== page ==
West Virginia Code (§16-3-4) mandates compulsory immunization, prohibiting parents who object to some or all vaccines from sending their children to public or private schools in the state. It is important to note that this code was introduced in 1931, when only three vaccines were in use (diphtheria, pertussis, and tuberculosis) as opposed to the 14 vaccinations now required for school entry (Four doses of DTaP, 3 doses of Polio, 2 doses MMR, 2 doses chicken pox, 3 doses hepatitis B).
Senate Bill 50 enjoys the support of the community, much of the West Virginia Legislature, and many large groups such as the ACLU-WV, Canary Party, Association of Physicians and Surgeons (AAPS), VaxTruth, Center for Personal Rights, and National Vaccine Information Center (NVIC). However, if Senator Plymale, Senate Education Chair, refuses to put the bill on the committee’s agenda in the coming week, it will die in committee. To date, he is unresponsive.
In a letter to the West Virginia Senate Education Committee, where the bill is currently awaiting placement on the committee agenda, Jane M. Orient, MD of the AAPS wrote, “We believe that patients, or in the case of children, their parents or guardians, have the right to make their own medical decisions. According to the Nuremberg Code, patients may not be forced to participate in experiments without their fully informed consent.” She further states, “We note that many other states permit non-medical exemptions like that in Senate Bill 50, and no serious public health consequences have been demonstrated. Adverse reactions to vaccines may be serious, permanently disabling, or even fatal in some individuals.”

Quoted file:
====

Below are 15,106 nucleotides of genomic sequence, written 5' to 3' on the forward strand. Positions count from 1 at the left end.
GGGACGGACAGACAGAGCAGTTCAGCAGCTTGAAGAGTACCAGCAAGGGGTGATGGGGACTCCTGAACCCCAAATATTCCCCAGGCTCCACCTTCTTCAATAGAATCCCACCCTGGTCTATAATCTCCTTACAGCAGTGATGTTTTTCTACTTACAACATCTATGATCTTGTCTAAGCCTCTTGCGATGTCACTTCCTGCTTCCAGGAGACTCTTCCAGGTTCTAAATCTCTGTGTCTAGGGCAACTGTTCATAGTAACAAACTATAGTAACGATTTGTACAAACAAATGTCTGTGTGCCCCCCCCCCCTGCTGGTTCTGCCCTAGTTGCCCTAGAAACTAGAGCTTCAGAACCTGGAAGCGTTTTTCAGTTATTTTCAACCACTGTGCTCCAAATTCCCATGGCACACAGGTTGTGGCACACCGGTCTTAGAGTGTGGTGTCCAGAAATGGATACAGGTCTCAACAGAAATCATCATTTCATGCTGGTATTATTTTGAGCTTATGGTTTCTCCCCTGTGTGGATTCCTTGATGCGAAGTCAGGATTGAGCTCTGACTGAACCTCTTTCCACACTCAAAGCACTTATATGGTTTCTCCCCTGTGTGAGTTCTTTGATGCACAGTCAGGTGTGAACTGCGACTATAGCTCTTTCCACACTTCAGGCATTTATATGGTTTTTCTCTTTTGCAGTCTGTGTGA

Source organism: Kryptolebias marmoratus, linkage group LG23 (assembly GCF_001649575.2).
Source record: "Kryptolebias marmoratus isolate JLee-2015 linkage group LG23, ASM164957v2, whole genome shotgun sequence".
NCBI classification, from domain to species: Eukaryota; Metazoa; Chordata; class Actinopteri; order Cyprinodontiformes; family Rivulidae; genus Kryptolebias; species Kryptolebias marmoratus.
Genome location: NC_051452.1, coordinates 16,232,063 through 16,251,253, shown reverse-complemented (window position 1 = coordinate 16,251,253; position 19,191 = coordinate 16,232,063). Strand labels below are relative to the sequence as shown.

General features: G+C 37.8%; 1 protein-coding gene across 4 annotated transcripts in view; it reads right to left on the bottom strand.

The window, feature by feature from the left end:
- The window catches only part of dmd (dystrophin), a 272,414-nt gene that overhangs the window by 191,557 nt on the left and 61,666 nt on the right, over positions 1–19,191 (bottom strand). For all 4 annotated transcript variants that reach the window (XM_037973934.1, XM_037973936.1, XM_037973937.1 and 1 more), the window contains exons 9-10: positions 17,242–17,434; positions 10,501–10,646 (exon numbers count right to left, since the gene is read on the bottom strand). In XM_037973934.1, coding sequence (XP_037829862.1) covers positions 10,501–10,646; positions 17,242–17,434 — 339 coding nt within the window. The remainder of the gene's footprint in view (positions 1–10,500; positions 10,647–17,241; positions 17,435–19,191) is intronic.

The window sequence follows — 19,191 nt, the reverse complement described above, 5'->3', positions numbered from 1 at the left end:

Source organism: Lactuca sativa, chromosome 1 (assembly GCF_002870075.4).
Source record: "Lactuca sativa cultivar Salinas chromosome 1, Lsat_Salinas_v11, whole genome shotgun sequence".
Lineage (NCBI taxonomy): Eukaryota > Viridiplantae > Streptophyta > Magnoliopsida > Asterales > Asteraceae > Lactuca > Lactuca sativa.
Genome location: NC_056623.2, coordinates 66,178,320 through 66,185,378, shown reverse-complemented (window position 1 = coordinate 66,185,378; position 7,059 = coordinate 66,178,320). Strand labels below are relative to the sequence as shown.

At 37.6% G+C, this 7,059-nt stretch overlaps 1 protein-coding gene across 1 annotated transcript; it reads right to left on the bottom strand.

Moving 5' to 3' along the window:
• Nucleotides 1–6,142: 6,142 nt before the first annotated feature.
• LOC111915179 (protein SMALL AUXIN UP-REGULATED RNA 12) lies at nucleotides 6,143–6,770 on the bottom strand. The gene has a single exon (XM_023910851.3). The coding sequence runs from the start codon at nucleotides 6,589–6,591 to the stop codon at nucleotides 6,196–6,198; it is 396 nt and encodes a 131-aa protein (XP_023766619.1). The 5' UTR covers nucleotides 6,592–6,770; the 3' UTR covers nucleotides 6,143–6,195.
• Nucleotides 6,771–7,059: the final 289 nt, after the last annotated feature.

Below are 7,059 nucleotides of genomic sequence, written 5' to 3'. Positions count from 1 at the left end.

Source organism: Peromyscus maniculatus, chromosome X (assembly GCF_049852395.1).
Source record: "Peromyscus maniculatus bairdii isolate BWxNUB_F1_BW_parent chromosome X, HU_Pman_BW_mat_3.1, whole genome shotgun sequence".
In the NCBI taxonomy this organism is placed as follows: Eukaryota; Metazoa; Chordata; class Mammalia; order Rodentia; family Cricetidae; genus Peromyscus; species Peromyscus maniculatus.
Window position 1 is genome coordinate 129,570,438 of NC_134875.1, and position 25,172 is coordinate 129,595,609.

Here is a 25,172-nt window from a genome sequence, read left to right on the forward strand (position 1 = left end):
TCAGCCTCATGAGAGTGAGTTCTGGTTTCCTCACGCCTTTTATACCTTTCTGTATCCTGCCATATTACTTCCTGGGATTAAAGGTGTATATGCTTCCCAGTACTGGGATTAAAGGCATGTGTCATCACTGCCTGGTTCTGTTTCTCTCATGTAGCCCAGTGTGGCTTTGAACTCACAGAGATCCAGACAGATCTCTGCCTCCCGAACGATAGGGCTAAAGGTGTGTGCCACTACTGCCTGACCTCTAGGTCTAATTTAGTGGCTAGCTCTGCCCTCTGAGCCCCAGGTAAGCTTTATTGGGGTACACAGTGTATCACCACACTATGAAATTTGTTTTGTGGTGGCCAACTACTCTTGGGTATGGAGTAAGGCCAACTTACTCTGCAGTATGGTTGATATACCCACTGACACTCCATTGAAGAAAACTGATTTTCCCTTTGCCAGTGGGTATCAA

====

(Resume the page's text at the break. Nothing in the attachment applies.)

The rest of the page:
USA Today, The Parkersburg News and Sentinel, Herald-Dispatch, Intelligencer: Wheeling News Register, and WTRF have all reported on the debate whirling around flawed public policy and parental rights. We the Parents is fighting for their rights and for their children, and that passion is not easily quelled. They are demanding that the State of West Virginia bring its code in line with the rest of the United States and restore their Constitutional freedoms.
Sign the online petition and help us reach 1000 signatures by Wednesday!
"The right to choose what is injected into your child's body is a decision that should made with due diligence by the parents of a child, as the one-size-fits-all approach to vaccination doesn't look at at the immune response by certain individuals and take into account personal and family medical history.
My own son was given a vaccination for school which was described to me as harmless and having no side effects and no possibility of a reaction, who then collapsed in my arms while coming home from the doctor's office. I frantically turned around and rushed him to the hospital where he, thank God, was revived and stabilized.
I thought I had lost my son forever. I was then told he never could have these vaccinations the rest of his life. Quite a turn around from the day before when told there were never any complications from these inoculations. In most states citizens currently have the legal right to opt out of using vaccines, West Virginia should be no different!"
-- WV State Senator David C. Nohe